The Bridge Review
For what began as a project requirement for a Master of Science degree in Computer Science, The Bridge arrives as one of the more accomplished puzzlers for Wii U on the Nintendo eShop.
In many ways it is remarkable that this is the result of a collaborative effort between Case Western Reserve University students Ty Taylor and Mario Castañeda, who, even after graduating, continued to tinker with their 2D logic puzzler with the desire that it could be seen to meet the lofty expectation behind more distinctive creations from the indie scene.
Referred to as “Isaac Newton meets M. C. Escher,” The Bridge takes inspiration from both luminaries. Players are cast as an unnamed character, who, snoozing beneath a tree, is suddenly woken when an apple tumbles from its branches. That’s an early nod to Newton’s discovery of the Universal Law of Gravitation, with gravity manipulation lying at the core of the gameplay experience where players are challenged to reassess how they perceive physics and perspective.
The Bridge is fairly accessible for most players to grasp. You are required to tilt each puzzle with L and R Buttons (or ZL and ZR Buttons) to reach their solution, while Wii U GamePad integration will let you simply tilt the controller in your chosen direction if preferred.
Discovering solutions is easier said than done, especially when you have gravity manipulators, vortexes, and menacing balls threatening to flatten you if your character isn’t otherwise left drifting away into the unknown. The Bridge very much relies on experimentation, the player toying with multiple ideas before eventually leading themselves to that eventual “Eureka!” moment. Meet an early demise and players can hold the B Button to rewind time to before their mistake was made, which in itself encourages daring. It works well, even if it isn’t able to avoid intermittent difficulty spikes.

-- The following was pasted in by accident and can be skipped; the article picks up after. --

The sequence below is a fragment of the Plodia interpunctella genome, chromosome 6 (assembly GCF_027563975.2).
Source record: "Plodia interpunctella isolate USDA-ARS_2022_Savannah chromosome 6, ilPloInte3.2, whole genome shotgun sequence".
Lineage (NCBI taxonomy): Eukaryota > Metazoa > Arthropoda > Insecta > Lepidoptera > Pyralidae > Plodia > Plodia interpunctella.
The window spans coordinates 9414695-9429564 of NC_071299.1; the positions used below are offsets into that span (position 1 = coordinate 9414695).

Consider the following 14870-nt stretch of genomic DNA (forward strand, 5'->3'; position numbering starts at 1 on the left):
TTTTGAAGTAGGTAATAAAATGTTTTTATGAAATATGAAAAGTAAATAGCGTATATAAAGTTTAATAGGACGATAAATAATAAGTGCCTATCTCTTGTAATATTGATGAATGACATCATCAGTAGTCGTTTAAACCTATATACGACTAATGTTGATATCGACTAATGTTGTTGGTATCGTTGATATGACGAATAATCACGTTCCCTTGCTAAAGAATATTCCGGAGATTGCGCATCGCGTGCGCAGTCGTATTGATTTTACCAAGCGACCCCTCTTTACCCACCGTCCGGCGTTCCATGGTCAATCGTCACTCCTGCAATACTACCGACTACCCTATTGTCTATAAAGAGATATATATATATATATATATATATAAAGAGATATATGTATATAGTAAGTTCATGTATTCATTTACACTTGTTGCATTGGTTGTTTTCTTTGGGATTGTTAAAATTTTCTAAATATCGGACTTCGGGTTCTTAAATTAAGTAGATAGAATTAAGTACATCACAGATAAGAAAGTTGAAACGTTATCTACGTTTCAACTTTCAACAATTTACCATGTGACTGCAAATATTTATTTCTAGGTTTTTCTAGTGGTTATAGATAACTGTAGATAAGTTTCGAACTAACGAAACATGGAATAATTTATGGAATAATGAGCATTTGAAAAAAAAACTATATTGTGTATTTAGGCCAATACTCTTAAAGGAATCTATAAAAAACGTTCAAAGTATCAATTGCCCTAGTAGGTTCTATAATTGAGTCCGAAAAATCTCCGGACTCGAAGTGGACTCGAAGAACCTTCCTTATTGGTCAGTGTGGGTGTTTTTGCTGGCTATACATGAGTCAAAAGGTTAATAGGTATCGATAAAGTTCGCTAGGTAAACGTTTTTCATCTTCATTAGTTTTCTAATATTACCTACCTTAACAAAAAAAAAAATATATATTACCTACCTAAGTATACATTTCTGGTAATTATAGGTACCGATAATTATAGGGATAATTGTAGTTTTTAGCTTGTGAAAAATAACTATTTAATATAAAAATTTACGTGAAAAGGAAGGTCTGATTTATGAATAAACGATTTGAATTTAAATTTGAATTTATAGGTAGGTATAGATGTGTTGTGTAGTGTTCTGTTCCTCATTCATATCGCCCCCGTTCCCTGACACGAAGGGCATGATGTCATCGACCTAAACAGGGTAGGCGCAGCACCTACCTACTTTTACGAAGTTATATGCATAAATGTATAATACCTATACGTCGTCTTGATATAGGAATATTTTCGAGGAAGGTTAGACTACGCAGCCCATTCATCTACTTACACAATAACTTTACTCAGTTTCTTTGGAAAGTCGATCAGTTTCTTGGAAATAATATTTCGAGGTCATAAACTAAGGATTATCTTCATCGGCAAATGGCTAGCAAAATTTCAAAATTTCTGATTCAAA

For anyone who is only vaguely aware of M. C. Escher, his influence on The Bridge‘s artistic direction is clearly evident even from the early introduction to this puzzler. The Dutch graphic artist is known for his flair with woodcuts and mezzotints, but it is his work with black-and-white lithograph that inspires the hand-drawn art that Castañeda has penned. Impossible architecture melds with The Bridge‘s perplexing mental challenge, and, while the argument as to whether games can be seen as art rages on, it’s wondrous to see the player’s character etched in to each puzzle before everything comes alive.
When The Bridge eventually draws to a close, players are rewarded with Mirrored versions of the puzzles that they previously wracked their brains over. That helps to prove that there’s certainly enough content to keep you busy, with an alternate ending awaiting those whose perseverance continues. Whereas in-game achievements will help maximise your playtime, tasking players with completing levels within certain requirements, collecting hidden wisps and applauding your general progression.
The lithographic aesthetic may deter younger players that are drawn toward more colourful visuals, but The Bridge succeeds in many areas. Suiting those that look to challenge their minds, this puzzler joins the ranks of the more memorable additions to the Nintendo eShop.